Picture Perfect: Irving Underhill captures New York style

Top: the Brooklyn Bridge in 1925. Bottom: Underhill on the boardwalk: the photographer captures a seemingly meloncholy day in Coney Island, with Childs Restaurant at right Nobody in New York’s early history captures the romance of early city life more than the first photographers — the men and women who wiled away with expensive, limited […]

1969: Astronauts land in New York!

Below: two pictures of the ticker-tape parade thrown in New York City on August 13, 1969 to celebrate Apollo 11 astronauts Neil Armstrong, Buzz Aldrin, and Michael Collins and their successful landing on the moon. Believe it or not, this was the second space-themed ticker-tape parade that year. In January, Frank Borman, James A. Lovell, […]

Broadway snapshot: Photography Temple of Art

I’m busily working a new podcast which will be available by tonight. In the meantime, enjoy this really old photograph of the extravagent photo studio of Charles D. Fredricks, sometimes known simply as C.D Fredricks. This picture of his ‘Temple of Art’ was taken, according to the National Archives, in 1850, although I believe it […]

Sarah Bernhardt’s favorite New York landmark

Sarah Bernhardt may be the most famous and most mysterious actress who ever lived and certainly “the greatest celebrity of her era.” Working mostly in the days before recorded medium (there are exceptions), Bernhardt crafted a legend matched by outrageous behavior and provocative stage performance. Naturally, she brought both with her when she came to […]

My Broadway ‘Whirl Girl’ obsession

See these lovely lasses? This is a photograph that ran on the HD photo website Shorpy last week, featuring some chorines from a 1921 Broadway show. “The Broadway Whirl,” a lively revue knockoff, played the Times Square Theatre, a ‘legitimate’ stage at 217 West 42nd Street that was closed in the 1980s. If you’re trying […]

PODCAST: Ziegfeld!

Cue the dancing girls, lower the props, raise the curtain — we’re taking on Broadway’s most famous producer, Florenz Ziegfeld! We give you a brief overview of the first days of Broadway, then sweep into Ziegfeld’s life — from his early successes (both professional and personal) to his famous Follies. And find out how the […]

Ultimate Flair: T.G.I.Friday’s four Broadway goddesses

Imagine a Steve Madden shoe store in Times Square erecting a grand new palace to footwear, and atop its banner they decided to welcome its patrons and the throngs of Broadway theater goers passing by with sculptural likenesses of Angela Lansbury, Audra McDonald, Idina Menzel, and Julia Roberts. That absurd theater dream actually happened — […]

‘Rent’ hikes, taking the old East Village with it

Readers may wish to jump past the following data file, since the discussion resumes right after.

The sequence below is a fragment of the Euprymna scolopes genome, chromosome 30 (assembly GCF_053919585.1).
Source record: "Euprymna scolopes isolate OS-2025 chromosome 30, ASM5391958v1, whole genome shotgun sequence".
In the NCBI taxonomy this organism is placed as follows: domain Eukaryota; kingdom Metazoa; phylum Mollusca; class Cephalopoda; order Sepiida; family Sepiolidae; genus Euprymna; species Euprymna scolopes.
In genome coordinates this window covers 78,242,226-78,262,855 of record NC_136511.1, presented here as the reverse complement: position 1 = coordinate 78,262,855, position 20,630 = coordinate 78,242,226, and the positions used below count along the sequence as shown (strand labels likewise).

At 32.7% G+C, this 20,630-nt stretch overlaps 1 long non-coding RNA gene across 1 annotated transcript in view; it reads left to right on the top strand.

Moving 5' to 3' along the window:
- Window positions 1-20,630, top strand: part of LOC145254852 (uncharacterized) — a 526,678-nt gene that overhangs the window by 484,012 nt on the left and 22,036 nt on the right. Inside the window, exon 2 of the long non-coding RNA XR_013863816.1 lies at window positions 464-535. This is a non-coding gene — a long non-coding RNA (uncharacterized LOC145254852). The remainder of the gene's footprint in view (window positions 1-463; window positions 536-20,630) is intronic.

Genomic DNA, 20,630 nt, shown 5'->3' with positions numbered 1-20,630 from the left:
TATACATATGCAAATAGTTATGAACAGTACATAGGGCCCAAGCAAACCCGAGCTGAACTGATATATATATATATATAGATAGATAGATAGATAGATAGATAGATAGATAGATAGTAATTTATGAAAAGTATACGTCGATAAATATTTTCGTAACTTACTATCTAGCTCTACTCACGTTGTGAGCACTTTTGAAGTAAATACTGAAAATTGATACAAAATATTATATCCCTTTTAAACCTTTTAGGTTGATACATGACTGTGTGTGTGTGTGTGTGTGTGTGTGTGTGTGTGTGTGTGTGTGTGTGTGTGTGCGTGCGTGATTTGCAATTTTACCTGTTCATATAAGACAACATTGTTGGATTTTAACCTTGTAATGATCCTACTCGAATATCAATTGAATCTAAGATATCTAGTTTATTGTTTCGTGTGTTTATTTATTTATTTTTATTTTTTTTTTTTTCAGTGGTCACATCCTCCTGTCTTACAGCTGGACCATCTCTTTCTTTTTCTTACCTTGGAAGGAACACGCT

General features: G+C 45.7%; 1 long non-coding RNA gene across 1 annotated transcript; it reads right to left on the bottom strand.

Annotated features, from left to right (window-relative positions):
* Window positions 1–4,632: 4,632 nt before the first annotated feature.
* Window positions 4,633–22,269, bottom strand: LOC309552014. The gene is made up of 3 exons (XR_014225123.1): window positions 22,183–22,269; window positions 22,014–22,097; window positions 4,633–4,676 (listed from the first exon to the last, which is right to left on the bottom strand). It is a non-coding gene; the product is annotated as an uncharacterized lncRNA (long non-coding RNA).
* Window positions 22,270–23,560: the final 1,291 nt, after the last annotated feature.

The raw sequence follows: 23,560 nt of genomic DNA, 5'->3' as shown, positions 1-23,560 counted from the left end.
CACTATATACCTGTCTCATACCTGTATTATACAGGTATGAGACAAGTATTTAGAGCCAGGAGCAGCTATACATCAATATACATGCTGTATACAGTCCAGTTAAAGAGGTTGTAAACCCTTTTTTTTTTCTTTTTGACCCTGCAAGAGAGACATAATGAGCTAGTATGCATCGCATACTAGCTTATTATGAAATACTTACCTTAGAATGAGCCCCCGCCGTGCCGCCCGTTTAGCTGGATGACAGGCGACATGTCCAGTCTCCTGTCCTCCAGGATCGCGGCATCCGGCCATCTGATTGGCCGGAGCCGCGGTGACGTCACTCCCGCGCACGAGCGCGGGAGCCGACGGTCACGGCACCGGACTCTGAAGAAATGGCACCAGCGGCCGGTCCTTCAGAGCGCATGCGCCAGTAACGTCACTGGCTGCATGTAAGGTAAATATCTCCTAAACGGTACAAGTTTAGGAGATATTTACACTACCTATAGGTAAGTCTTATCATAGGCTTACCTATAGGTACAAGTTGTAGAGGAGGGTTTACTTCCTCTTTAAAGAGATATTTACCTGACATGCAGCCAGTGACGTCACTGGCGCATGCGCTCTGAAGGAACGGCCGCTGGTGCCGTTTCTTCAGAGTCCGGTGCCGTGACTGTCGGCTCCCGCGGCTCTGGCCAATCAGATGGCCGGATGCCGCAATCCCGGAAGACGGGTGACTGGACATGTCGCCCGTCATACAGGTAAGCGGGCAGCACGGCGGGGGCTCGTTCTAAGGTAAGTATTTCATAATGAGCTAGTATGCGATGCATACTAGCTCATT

A stubborn group of good-looking, well-meaning squatters were finally evicted last night as the hit Broadway musical ‘Rent’ closed after 5,124 performances. The show had become the most peculiar historical time capture on Broadway, freezing forever a musical variation of late 80s/early 90s, pre-Guiliani East Village underground, recalling a time when Avenue B had far […]

Sarah Jessica Parker: her New York City history

Above: the sun comes out for Sarah Jessica Parker New York City usually spends the summer movie season being destroyed by aliens or scarred by car chases. So despite what you may think of the upcoming Sex And The City movie, consider this — not only does the Big Apple make it out alive, it […]

When Jupiter aligned with Mars: Hair on Broadway

Forty years ago today, April 29, 1968, the musical Hair debuted on Broadway and basically changed New York’s theater industry — where shows come from, how they’re staged, what you can even doon stage. Here’s ten reasons why Broadway’s first rock musical is so important, and why today you should probably fish out your Fifth […]

PODCAST: Studio 54

Join us as we step behind the velvet ropes to explore the history of Studio 54, legendary dance club. Listen to it for free on iTunes or other podcasting services. Or you can download or listen to it HERE April 26 marks the 31st anniversary of the opening of Studio 54 Before it was Studio […]

One-eyed Willie takes the stage

Even though the British kept the burnt, chaotic city of New York as their military base during the Revolutionary War, life did manage to go on for some residents. In fact the population of New York began to swell, as those still loyal to the British — for practical as well as philosophical reasons — […]

New York’s love affair with ticker tape

Above: Golfer Bobby Jones assailed with wild strings of paper Whenever New Yorkers get really, really excited about something — as we are this week with the thrilling victory of the New York Giants over the New England Patriots — we like to take serpentine strips of paper and throw them out a window, primarily […]

It's Showtime

Broadway’s first musical: The Black Crook

The Broadway theater season begins again with another new batch of musicals hitting the boards — from an unusual adaptation of War And Peace to a stage version of a Robert DeNiro drama.  Some believe that this musical tradition begins all the way back in September 12, 1866, back when musicals based on movies and popular Founding […]